One of the men, Crome, recanted and was thus pardoned. Barlow equivocated and was sent to the Tower of London, but not executed. Rowland Taylor, who remained committed, was probably taken to Compter Prison in London after his examination by Stephen Gardiner. Taylor gave a fervent defence of clerical marriage which put him at odds with the Roman Catholic Church.
On January 29, 1555, Taylor was brought before Gardiner again at St. Mary's. The next day he was excommunicated and sentenced to death. He was degraded, that is, stripped of his clerical garments in a symbolic manner, and was offered his last supper with his family.
His reaction to his accusers revealed Taylor's belief that truth was on his side:
"And although I know, that there is neither justice nor truth to be looked for at my adversaries hands, but rather imprisonment and cruel death: yet know my cause to be so good and righteous, and the truth so strong upon my side, that I will by God's grace go and appear before them and to their beards resist their false doings."
As Dr. Taylor neared the day of his execution he spoke these words on February 7, 1555 (probably) Taylor was taken back to his own place of Rectory - Hadleigh - where his wife awaited him in the early morning hours at St. Botolph's churchyard. They exchanged a few last brief words and Margaret promised to be present for his burning in a couple days. That same day Taylor was handed over to the Sheriff of Essex at Chelmsford. Before he was handed over he spoke these words to his family:
"I say to my wife, and to my children, The Lord gave you unto me, and the Lord hath taken me from you, and you from me: blessed be the name of the Lord! I believe that they are blessed which die in the Lord. God careth for sparrows, and for the hairs of our heads. I have ever found Him more faithful and favorable, than is any father or husband. Trust ye therefore in Him by the means of our dear Savior Christ's merits: believe, love, fear, and obey Him: pray to Him, for He hath promised to help. Count me not dead, for I shall certainly live, and never die. I go before, and you shall follow after, to our long home."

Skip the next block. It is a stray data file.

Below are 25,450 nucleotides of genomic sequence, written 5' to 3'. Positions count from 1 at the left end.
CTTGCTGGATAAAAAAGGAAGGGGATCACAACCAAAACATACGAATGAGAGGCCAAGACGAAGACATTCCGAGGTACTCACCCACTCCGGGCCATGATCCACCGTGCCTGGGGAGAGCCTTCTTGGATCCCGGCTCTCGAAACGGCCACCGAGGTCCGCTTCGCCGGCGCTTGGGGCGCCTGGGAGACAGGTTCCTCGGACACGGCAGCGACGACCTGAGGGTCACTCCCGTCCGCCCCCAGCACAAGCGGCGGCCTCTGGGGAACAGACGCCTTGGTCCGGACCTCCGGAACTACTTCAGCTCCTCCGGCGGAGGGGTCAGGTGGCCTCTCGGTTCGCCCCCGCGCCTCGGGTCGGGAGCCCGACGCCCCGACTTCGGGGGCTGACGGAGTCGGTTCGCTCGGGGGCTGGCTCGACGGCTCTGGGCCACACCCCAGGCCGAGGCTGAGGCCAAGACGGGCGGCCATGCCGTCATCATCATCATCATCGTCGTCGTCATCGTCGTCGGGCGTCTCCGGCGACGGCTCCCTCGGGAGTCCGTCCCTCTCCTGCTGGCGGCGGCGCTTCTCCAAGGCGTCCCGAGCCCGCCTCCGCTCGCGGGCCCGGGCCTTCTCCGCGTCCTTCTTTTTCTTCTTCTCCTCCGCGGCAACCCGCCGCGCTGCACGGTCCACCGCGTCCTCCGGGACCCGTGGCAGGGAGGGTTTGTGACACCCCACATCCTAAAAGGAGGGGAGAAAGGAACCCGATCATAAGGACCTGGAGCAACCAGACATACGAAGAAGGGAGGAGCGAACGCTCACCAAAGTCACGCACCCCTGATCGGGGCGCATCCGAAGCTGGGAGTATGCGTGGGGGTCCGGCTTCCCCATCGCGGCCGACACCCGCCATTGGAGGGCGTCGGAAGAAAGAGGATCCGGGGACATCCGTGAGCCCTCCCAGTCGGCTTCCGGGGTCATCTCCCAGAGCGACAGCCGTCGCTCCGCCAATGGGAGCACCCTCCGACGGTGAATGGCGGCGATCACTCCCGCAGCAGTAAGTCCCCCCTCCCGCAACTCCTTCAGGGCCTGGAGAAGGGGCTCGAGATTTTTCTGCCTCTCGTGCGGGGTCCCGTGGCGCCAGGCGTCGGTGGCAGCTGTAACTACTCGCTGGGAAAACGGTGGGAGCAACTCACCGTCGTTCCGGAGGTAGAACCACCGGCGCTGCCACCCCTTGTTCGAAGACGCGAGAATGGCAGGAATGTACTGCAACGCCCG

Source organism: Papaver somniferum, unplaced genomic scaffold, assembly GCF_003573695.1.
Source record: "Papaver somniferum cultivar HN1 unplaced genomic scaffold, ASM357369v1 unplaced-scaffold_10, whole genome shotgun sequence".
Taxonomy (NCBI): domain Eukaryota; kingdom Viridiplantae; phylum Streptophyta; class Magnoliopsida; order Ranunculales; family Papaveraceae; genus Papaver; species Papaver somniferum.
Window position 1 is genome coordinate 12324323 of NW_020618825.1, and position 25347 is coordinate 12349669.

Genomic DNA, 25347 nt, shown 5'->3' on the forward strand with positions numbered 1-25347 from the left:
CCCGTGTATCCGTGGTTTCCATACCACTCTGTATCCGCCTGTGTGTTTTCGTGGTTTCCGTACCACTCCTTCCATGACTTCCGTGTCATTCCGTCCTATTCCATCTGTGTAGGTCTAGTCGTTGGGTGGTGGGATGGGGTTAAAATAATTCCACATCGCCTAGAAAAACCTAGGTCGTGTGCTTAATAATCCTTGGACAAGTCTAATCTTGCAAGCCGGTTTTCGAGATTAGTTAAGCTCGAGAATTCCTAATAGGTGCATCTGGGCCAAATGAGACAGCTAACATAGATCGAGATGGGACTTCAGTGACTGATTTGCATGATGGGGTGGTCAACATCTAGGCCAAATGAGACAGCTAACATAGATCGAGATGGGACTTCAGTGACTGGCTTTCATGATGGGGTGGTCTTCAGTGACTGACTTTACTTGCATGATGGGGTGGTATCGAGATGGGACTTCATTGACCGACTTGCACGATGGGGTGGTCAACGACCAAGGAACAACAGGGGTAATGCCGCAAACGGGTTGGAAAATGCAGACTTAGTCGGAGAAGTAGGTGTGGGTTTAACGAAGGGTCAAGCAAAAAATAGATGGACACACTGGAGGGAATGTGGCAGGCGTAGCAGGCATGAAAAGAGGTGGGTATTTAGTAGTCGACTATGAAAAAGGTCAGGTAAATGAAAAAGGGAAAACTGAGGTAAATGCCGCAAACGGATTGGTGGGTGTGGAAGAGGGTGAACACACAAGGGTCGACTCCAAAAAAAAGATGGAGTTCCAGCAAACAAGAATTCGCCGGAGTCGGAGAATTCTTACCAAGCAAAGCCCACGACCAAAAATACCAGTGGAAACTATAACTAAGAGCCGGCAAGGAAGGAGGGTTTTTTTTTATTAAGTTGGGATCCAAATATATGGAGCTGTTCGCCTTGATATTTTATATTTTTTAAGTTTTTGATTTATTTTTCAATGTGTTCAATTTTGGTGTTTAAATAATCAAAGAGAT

Following Rogers on the February 4, and Saunders on the 8th, Taylor became Mary's third Protestant to be burned at the stake. His execution took place on February 9, 1555, at Aldham Common just outside Hadleigh. His wife, two daughters, and his son Thomas, were present that day.
His final words to his son Thomas as reported by Foxe:
"Almighty God bless thee, and give you his Holy Spirit, to be a true servant of Christ, to learn his word, and constantly to stand by his truth all the life long. And my son, see that thou fear God always. Fly from all sin and wicked living. Be virtuous, serve God daily with prayer, and apply thy boke. In anywise see thou be obedient to thy mother, love her, and serve her. Be ruled by her now in thy youth, and follow her good counsel in all things. Beware of lewd company of young men, that fear not God, but followeth their lewd lusts and vain appetites. Flee from whoredom, and hate all filthy lying, remembering that I they father do die in the defense of holy marriage. And another day when God shall bless thee, love and cherish the poor people, and count that thy chief riches to be rich in alms. And when thy mother is waxed old, forsake her not, but provide for her to thy power, and see that she lacks nothing. For so will God bless thee, give thee long life upon earth, and prosperity, which I pray God to grant thee."
A local butcher was ordered to set a torch to the wood but resisted. A couple of bystanders finally threw a lighted torch on to the wood. A sympathetic guard named Warwick struck Dr. Taylor over the head with a halbard, which apparently killed him instantly. The fire consumed his body shortly thereafter. That same day John Hooper was burned at the stake in Gloucester.
An unhewn stone marks the place of Taylor's death at Aldham Common. It reads:
Next to the un-hewn stone there is also a monument that was erected in the mid 19th century.